True – Valid, honest, and reliable

Noble – Worthy of respect

Just – What is just and upright

Pure – Cleanness and denotes moral purity

Lovely – Amiable, agreeable, or pleasing

Good Report – Admirable, what is praiseworthy because it measures up to the highest standard

Dr. Constable in Sonic Light continues to share a powerful quote about the battle for one’s thoughts:

“On the authority of the Word of God, I submit to you that the greatest conflict being waged is not international, not political, not economic, and not social. The greatest conflict taking place in the world today is the battle for control of our minds.”

Paul then reminds the believers that he wants them to follow the things he taught them and lived before them. He is not saying that he is without fault or weakness, he is reminding them that the things God asks of believers are not too difficult if he can depend on Him to be Christ-like in actions and attitudes. We all need people and mentors to learn from and model for us what it means to live out the Christian faith daily.

Finally, Paul expresses his gratitude for the Philippians financial gift. He is not primarily concerned about his needs since he has had many years to see God come through for him while living in undesirable and desirable situations. This is not the first occasion Paul has seen the walls of a prison, having been treated harshly numerous times for his faith. He learned contentment over time which tells us that contentment is something we all can make progress toward in any situation because we have access to the strength of Jesus within us.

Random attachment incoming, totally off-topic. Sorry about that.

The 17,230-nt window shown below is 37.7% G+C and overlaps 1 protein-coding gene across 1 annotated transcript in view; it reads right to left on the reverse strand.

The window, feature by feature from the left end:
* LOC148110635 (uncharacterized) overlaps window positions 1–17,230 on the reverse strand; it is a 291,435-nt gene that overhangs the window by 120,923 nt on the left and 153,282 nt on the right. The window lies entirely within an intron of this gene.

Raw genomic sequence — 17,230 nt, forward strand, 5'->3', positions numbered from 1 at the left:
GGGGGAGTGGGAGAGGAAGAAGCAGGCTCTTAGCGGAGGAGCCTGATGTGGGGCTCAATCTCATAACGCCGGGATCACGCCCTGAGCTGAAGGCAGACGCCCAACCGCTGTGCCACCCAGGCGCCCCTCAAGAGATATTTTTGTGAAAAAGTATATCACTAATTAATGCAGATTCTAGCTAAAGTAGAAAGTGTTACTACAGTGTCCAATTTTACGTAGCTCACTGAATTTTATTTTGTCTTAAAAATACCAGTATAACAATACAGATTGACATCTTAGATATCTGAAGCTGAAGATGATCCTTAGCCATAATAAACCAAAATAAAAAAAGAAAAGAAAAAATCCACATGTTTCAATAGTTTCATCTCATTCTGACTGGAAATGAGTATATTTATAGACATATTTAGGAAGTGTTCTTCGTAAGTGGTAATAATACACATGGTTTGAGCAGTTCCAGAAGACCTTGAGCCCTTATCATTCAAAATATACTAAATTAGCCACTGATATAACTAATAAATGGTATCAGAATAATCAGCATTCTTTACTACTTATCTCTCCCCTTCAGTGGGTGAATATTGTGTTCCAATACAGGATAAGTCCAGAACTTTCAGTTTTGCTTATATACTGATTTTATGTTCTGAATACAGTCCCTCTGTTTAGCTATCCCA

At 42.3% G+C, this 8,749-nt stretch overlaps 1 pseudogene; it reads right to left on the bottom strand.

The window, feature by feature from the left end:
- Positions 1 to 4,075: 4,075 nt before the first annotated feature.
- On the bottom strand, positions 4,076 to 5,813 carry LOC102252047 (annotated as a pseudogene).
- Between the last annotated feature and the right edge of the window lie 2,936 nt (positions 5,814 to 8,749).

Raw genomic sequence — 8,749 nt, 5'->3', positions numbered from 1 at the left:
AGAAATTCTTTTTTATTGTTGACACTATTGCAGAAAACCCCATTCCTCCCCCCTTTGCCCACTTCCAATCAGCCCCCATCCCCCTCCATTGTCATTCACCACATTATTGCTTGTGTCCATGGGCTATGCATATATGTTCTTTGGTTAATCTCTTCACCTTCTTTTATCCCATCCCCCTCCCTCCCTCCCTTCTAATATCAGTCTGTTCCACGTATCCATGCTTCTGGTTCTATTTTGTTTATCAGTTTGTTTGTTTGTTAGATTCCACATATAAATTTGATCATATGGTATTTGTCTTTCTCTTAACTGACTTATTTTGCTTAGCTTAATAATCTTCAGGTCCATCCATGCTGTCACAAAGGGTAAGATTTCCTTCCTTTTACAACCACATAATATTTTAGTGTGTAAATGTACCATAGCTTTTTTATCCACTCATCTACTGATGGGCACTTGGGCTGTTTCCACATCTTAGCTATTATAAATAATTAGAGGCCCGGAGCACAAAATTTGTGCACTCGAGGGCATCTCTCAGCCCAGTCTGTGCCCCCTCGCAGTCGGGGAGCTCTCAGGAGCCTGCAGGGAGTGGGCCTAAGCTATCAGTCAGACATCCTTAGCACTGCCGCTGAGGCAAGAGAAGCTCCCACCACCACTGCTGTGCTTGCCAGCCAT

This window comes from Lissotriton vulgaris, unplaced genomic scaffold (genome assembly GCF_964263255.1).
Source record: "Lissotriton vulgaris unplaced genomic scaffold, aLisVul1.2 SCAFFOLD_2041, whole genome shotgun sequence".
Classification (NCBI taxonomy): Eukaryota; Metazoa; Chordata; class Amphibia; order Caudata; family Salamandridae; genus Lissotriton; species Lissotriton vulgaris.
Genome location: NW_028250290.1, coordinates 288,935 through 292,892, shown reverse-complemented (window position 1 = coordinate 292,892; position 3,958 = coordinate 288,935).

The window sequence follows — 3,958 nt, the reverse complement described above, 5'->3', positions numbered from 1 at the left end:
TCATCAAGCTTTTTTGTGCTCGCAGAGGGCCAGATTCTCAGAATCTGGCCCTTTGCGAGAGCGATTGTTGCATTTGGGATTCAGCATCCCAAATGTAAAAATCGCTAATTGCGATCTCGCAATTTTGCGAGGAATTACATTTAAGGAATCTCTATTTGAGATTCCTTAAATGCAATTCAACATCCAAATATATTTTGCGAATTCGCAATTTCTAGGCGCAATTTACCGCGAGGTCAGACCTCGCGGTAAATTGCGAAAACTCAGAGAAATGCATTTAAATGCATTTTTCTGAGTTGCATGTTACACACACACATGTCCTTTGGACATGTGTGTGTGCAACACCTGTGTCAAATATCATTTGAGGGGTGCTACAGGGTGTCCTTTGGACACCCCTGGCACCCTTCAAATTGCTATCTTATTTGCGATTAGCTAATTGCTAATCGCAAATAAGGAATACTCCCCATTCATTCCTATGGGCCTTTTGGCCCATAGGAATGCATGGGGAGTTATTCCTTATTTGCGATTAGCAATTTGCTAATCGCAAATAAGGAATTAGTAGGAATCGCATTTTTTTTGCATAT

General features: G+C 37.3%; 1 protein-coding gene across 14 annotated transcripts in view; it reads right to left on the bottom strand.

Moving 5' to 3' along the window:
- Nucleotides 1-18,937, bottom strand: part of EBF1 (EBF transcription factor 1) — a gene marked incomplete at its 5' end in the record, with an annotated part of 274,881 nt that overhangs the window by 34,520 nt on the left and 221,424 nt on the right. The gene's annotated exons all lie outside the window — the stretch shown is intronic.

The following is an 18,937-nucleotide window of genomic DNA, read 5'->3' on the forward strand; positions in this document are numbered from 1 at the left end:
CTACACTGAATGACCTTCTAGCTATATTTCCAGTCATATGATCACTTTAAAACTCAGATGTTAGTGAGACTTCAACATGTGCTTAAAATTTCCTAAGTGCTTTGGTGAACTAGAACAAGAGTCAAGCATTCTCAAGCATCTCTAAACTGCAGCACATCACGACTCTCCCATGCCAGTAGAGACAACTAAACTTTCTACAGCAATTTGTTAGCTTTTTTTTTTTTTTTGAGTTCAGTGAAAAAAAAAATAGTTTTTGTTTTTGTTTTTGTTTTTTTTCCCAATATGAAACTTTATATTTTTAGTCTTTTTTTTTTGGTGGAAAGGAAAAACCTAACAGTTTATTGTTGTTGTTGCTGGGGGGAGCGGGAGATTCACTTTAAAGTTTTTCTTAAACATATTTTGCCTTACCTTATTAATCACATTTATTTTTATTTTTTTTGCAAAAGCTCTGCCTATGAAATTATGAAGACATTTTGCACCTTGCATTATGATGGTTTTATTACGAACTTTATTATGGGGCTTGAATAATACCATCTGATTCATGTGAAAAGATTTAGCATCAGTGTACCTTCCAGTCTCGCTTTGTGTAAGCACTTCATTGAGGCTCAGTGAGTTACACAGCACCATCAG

Sonic Light sums up Paul’s thoughts:

“Paul did not want the Philippians to misunderstand him. He was not rejoicing primarily because their gift had met his need, but because their gift expressed their love and concern for him. Paul had “learned to be content,” and to rejoice regardless of his physical “circumstances.” Such contentment is not a natural gift.”

Application – how does the meaning of the passage apply to me?

How many of your thoughts center around worry, complaining, comparing, and thinking about what’s wrong with a situation or person? While there’s room for evaluation and processing disappointment, we can only control so much. Consider how your thoughts can be directed toward the things Paul urges believers to “major on.”

Whom are your models for living the Christian faith? This may be a person(s) you know firsthand or someone who speaks to you via their heart and teaching through studies, online, podcasts, etc. It’s important to seek out mentors who are a few steps ahead in their spiritual life including someone we feel comfortable asking our questions. It is also vital to become a mentor to others. By the way, we often think of a mentor as someone older, but this is not always the case.

Think about what you shared during the warm up. What area are you wanting God to fill you with contentment? What is the next thing you can do as you learn to be content?

Homework and Scripture Memory

Work through the process of observation, interpretation, and application for the remainder of Philippians, 4:14-23, this week. The final post for this study will be next week. I’m sad it’s ending! Continue memorizing Philippians 2:1-13. I personally have gotten behind BUT I am taking Nancy’s encouragement to heart, and not just giving up this week as it will be profitable as I hang in there. Keep working at memorizing, meditating on, and applying God’s Word.

I’d love to hear from you in the comments below about how our hike through Philippians is encouraging you as we think about ways to help each other live our stories in light of God’s Word. YOU are loved sister~ Laura